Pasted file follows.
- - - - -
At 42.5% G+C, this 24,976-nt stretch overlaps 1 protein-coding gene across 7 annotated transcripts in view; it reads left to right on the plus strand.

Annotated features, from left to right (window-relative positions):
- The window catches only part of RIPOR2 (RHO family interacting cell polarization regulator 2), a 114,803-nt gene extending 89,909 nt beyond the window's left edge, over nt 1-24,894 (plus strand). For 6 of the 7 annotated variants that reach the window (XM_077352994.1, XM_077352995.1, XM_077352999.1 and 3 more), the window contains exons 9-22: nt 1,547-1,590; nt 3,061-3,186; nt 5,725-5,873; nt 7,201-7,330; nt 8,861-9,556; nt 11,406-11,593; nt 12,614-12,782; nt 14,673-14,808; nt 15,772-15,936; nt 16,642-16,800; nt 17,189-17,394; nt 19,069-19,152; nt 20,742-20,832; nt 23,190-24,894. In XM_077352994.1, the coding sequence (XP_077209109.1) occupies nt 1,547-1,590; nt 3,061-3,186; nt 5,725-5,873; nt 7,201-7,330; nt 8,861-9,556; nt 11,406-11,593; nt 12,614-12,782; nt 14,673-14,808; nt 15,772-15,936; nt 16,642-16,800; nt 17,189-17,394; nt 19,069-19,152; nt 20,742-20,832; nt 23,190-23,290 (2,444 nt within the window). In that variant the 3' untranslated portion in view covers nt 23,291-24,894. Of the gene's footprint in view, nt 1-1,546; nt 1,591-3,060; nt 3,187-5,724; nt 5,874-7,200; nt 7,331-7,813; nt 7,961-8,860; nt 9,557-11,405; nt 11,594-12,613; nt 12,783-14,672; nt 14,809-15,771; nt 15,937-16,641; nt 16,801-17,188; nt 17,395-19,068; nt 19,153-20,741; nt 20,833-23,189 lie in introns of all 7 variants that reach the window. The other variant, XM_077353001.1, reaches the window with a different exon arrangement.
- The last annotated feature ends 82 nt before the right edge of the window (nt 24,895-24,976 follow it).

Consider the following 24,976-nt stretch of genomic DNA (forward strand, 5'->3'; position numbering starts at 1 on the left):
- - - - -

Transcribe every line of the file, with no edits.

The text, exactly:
At 42.5% G+C, this 24,976-nt stretch overlaps 1 protein-coding gene across 7 annotated transcripts in view; it reads left to right on the plus strand.

Annotated features, from left to right (window-relative positions):
- The window catches only part of RIPOR2 (RHO family interacting cell polarization regulator 2), a 114,803-nt gene extending 89,909 nt beyond the window's left edge, over nt 1-24,894 (plus strand). For 6 of the 7 annotated variants that reach the window (XM_077352994.1, XM_077352995.1, XM_077352999.1 and 3 more), the window contains exons 9-22: nt 1,547-1,590; nt 3,061-3,186; nt 5,725-5,873; nt 7,201-7,330; nt 8,861-9,556; nt 11,406-11,593; nt 12,614-12,782; nt 14,673-14,808; nt 15,772-15,936; nt 16,642-16,800; nt 17,189-17,394; nt 19,069-19,152; nt 20,742-20,832; nt 23,190-24,894. In XM_077352994.1, the coding sequence (XP_077209109.1) occupies nt 1,547-1,590; nt 3,061-3,186; nt 5,725-5,873; nt 7,201-7,330; nt 8,861-9,556; nt 11,406-11,593; nt 12,614-12,782; nt 14,673-14,808; nt 15,772-15,936; nt 16,642-16,800; nt 17,189-17,394; nt 19,069-19,152; nt 20,742-20,832; nt 23,190-23,290 (2,444 nt within the window). In that variant the 3' untranslated portion in view covers nt 23,291-24,894. Of the gene's footprint in view, nt 1-1,546; nt 1,591-3,060; nt 3,187-5,724; nt 5,874-7,200; nt 7,331-7,813; nt 7,961-8,860; nt 9,557-11,405; nt 11,594-12,613; nt 12,783-14,672; nt 14,809-15,771; nt 15,937-16,641; nt 16,801-17,188; nt 17,395-19,068; nt 19,153-20,741; nt 20,833-23,189 lie in introns of all 7 variants that reach the window. The other variant, XM_077353001.1, reaches the window with a different exon arrangement.
- The last annotated feature ends 82 nt before the right edge of the window (nt 24,895-24,976 follow it).

Consider the following 24,976-nt stretch of genomic DNA (forward strand, 5'->3'; position numbering starts at 1 on the left):